It might seem strange that a death certificate, which is a document of an ending, could be the beginning of your journey into your ancestor’s life. However, a death certificate can hold a wealth of information that either directly tells you things about your ancestor that you didn’t know, or points you to where you can find more substantial and important information. You’ve got to study the death certificate closely, though. Don’t skim over or ignore any line. Each line on the certificate has the potential to tell you something useful about your ancestor. Here are the top things you should be examining (but again, remember not to ignore any line):
Marital Status: Most death certificates ask whether the deceased was married, single, divorced, or widowed. This is their marital status at the time of their death, not necessarily their usual marital status. If you were wondering whether an ancestor died before or after their spouse, this will tell you that. This information lets you know whether to look at dates before or after this ancestor’s death to get the death date of the spouse.
Full Name: An unknown middle initial or even a full middle name you didn’t know might be revealed here. Middle names are often family names, such as the maiden name of the mother, or a name that has been passed down in the family for generations. It will give you clues of what to look for when searching for other ancestors on this line.
Names and Birthplaces of Parents: This is extremely useful if you didn’t already know this information. It takes you back another generation in your research.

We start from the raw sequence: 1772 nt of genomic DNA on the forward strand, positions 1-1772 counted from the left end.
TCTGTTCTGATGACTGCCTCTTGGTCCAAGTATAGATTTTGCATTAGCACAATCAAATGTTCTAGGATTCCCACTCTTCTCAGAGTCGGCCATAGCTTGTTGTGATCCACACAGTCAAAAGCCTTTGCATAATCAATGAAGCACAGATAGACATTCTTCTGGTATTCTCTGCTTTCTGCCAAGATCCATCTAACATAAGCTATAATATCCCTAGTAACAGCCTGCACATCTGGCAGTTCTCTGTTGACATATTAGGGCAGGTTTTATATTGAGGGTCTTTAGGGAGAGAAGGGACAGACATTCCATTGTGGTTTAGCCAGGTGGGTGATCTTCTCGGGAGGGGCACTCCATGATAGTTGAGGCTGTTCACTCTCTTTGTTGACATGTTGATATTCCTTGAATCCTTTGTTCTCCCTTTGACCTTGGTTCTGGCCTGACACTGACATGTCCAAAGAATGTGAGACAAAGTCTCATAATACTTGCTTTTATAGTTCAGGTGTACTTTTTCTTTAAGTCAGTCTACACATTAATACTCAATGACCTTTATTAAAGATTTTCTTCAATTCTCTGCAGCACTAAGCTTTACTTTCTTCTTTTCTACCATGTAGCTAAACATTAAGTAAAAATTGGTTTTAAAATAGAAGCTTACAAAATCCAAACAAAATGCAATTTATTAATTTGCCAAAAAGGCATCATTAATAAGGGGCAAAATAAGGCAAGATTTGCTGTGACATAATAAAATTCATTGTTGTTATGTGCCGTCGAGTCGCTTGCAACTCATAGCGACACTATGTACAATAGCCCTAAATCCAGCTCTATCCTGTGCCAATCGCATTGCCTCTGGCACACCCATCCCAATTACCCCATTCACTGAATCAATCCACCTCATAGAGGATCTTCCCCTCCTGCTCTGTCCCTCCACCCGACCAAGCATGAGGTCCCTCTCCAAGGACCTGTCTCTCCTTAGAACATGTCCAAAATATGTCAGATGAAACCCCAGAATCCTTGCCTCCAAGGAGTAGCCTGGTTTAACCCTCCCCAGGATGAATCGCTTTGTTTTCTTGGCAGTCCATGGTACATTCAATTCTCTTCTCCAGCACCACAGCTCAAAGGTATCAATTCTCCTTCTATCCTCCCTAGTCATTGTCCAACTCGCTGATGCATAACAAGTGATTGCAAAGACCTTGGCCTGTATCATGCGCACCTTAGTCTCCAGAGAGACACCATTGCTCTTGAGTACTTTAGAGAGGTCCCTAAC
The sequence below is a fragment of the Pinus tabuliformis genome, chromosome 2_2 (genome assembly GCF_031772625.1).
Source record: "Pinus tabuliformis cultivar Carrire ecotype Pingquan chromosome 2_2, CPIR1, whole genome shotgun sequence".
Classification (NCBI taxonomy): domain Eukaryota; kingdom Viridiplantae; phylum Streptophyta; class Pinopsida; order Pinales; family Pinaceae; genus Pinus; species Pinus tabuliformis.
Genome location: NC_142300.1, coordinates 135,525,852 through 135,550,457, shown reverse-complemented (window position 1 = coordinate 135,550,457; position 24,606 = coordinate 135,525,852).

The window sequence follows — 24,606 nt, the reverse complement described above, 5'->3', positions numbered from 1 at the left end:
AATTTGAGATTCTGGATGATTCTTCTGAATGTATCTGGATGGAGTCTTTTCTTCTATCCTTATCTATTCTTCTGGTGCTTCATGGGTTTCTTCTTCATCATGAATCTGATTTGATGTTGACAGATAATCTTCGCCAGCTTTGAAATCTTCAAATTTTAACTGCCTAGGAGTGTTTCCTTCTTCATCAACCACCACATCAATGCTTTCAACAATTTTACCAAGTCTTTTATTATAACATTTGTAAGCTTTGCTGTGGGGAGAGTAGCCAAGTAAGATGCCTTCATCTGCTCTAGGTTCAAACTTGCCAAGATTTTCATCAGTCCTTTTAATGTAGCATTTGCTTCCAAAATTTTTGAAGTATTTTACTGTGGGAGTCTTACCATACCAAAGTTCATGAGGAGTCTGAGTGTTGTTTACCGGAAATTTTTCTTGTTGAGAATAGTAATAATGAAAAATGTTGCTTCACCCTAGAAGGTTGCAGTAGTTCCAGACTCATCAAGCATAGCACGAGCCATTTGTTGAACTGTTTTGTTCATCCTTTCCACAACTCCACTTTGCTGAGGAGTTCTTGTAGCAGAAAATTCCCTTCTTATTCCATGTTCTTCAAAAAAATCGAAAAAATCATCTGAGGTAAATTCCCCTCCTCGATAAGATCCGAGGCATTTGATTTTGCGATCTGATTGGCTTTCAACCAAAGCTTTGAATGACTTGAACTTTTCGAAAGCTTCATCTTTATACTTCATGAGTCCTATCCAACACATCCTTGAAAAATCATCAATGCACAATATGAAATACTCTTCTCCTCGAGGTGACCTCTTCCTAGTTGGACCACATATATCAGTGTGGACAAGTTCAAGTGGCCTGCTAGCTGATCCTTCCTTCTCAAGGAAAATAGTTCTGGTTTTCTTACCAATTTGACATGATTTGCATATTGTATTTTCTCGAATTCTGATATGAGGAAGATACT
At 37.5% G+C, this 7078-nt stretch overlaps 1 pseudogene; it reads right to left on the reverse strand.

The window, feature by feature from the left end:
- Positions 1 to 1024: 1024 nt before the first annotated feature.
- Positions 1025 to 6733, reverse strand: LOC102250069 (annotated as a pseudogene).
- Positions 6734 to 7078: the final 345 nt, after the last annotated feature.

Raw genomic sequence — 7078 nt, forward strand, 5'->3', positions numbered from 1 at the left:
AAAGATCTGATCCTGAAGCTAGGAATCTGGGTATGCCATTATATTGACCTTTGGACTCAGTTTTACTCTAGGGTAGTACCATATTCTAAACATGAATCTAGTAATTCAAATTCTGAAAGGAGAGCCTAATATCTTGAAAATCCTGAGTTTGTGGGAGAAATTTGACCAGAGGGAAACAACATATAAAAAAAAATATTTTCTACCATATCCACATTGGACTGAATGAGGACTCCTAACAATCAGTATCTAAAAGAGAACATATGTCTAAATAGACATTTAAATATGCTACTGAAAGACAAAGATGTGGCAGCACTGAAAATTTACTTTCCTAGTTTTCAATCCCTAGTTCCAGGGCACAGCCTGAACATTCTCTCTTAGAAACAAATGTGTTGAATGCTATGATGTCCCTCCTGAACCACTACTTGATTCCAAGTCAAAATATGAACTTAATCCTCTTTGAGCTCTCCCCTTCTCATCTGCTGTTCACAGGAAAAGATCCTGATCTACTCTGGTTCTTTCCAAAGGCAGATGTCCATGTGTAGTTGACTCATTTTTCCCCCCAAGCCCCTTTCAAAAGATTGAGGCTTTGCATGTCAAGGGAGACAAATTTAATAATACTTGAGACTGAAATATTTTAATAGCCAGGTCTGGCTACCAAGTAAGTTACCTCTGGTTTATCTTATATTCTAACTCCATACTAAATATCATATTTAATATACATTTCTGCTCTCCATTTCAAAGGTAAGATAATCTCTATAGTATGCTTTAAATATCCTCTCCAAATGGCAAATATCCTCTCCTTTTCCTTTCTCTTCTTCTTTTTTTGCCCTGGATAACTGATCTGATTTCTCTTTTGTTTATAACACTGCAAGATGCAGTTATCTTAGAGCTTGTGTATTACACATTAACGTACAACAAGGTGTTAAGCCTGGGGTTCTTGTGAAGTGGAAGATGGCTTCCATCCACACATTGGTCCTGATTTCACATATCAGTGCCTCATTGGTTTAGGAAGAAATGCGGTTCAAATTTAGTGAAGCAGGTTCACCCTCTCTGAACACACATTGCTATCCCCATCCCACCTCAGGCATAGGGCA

Informant: This is the name of the person who gave the information for the death certificate. It is usually a relative, but not always. The informant will give you clues as to family relationships, and an idea as to why some information on the death certificate might be incomplete or incorrect
Cause of Death: Useful if you’re putting together a family health history.
Name of the Attending Physician: If the physician’s office still exists, or if it was a prominent local physician, you might be able to get medical records from the office or the local historical society regarding your ancestor’s illness or accident and physician’s care or treatment.
Method of Disposal: This tells you whether your ancestor was buried, cremated, or removed to another location out-of-state or out-of-town for burial (or if some more unusual arrangement was made, such as burial at sea or if their body was not found).
Place of Burial: If you didn’t know where your ancestor was buried, this will tell you. You can now make a trip to the cemetery to find the headstone or gravesite (if the site is unmarked).
Name of the Undertaker: With this information, you can go to the funeral home that handled the arrangements for your ancestor’s funeral, and get any records they may have on it.
There are many interesting and useful bits of genealogy information you can find on a death certificate. Just remember that the information is only as accurate as the person who supplied the information for it. You may discover, for example, that the names of the parents are wrong, or missing completely, the date of birth may be different from what you know it to be (or you could discover a birth date you didn’t previously know). Examine the certificate thoroughly, write down all the information that is pertinent or that may lead you to more places to search, and get to know your ancestor better.
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Will Moneymaker founded Ancestral Findings back in 1995. He has been involved in genealogy research for over 20 years. The thrill of the hunt, the adventure, and the excitement begin when he started investigating the meaning of his surname. Why I Love Genealogy (And You Should, Too!)